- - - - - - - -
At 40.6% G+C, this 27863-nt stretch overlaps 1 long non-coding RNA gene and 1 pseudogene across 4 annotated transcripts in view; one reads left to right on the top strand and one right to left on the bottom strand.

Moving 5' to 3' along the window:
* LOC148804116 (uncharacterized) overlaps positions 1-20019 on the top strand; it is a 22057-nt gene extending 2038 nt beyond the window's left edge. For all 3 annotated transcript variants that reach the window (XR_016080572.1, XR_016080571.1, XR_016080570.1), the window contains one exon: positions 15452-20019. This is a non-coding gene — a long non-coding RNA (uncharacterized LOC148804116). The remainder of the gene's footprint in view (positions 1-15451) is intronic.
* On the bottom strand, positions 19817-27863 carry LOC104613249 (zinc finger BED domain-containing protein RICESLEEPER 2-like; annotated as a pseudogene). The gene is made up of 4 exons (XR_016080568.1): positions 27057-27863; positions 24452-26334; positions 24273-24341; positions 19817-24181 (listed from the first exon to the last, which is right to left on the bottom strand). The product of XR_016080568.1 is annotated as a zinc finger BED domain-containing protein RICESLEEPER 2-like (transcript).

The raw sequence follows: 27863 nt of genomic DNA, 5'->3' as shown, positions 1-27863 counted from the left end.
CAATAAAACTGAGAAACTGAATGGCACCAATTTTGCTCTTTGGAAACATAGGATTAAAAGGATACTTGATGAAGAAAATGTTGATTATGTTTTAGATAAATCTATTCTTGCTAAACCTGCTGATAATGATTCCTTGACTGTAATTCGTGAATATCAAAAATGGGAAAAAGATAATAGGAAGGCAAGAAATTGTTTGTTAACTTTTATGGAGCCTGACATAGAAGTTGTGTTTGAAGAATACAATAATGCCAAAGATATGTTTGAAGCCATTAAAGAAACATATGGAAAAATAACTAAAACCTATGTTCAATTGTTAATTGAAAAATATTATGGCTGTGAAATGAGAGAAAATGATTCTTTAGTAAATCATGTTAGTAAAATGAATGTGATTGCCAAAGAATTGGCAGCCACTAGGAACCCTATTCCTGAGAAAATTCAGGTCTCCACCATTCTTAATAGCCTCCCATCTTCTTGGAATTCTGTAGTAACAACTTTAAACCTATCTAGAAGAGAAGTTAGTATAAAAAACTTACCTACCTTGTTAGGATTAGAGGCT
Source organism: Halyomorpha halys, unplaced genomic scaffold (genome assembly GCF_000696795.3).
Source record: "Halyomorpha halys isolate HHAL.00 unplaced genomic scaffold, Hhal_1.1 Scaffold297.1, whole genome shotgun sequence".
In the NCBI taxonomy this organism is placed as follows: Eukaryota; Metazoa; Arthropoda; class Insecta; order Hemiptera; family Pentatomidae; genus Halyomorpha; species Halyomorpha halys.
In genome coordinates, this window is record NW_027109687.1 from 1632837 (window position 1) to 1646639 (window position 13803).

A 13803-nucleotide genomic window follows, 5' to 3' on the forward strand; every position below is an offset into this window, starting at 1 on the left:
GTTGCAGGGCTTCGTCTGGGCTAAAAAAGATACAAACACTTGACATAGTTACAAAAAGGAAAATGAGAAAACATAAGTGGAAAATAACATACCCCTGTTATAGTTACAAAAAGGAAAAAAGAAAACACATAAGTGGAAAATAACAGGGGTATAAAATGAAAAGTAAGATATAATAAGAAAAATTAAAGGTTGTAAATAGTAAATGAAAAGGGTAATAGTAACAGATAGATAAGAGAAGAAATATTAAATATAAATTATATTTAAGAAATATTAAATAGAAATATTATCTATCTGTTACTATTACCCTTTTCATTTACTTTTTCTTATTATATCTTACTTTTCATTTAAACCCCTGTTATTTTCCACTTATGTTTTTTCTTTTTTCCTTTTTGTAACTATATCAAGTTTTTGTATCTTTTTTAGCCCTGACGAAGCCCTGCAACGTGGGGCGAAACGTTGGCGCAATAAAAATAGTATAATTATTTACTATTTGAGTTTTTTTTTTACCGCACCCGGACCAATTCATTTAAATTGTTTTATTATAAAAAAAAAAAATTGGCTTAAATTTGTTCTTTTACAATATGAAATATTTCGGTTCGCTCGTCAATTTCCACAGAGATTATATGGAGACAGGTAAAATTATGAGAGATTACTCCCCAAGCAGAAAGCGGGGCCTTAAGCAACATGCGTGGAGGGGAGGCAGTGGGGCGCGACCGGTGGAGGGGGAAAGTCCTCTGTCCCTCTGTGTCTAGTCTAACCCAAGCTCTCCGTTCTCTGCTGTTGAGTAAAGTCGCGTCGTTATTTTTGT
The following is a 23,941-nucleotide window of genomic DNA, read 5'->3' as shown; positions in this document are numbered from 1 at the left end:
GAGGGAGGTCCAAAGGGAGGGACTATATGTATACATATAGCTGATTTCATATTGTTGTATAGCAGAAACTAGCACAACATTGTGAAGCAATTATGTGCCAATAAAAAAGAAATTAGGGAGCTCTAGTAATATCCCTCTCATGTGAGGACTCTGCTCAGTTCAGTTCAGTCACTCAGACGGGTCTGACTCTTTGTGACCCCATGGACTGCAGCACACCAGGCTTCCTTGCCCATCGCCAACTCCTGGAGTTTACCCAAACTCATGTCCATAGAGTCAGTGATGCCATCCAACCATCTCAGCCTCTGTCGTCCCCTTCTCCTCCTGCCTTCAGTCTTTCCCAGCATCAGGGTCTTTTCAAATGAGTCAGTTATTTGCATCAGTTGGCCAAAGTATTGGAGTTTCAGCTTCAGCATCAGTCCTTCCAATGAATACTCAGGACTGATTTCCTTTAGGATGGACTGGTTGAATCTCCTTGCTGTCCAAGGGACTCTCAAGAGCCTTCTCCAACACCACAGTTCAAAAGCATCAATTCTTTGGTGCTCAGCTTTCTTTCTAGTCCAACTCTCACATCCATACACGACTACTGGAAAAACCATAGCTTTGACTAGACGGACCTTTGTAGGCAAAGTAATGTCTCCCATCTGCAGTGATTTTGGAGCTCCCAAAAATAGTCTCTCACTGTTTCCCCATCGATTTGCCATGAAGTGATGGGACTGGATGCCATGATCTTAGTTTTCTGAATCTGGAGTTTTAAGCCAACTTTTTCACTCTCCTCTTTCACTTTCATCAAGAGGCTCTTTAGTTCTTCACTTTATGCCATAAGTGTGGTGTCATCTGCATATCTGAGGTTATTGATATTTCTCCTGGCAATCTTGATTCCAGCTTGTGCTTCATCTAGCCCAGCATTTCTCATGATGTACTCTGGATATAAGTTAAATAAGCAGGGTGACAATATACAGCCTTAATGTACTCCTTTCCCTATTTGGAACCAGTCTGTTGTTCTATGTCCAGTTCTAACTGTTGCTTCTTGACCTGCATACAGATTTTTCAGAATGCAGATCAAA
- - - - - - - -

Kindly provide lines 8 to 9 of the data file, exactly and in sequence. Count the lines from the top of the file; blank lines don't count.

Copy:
Source record: "Halyomorpha halys isolate HHAL.00 unplaced genomic scaffold, Hhal_1.1 Scaffold297.1, whole genome shotgun sequence".
In the NCBI taxonomy this organism is placed as follows: Eukaryota; Metazoa; Arthropoda; class Insecta; order Hemiptera; family Pentatomidae; genus Halyomorpha; species Halyomorpha halys.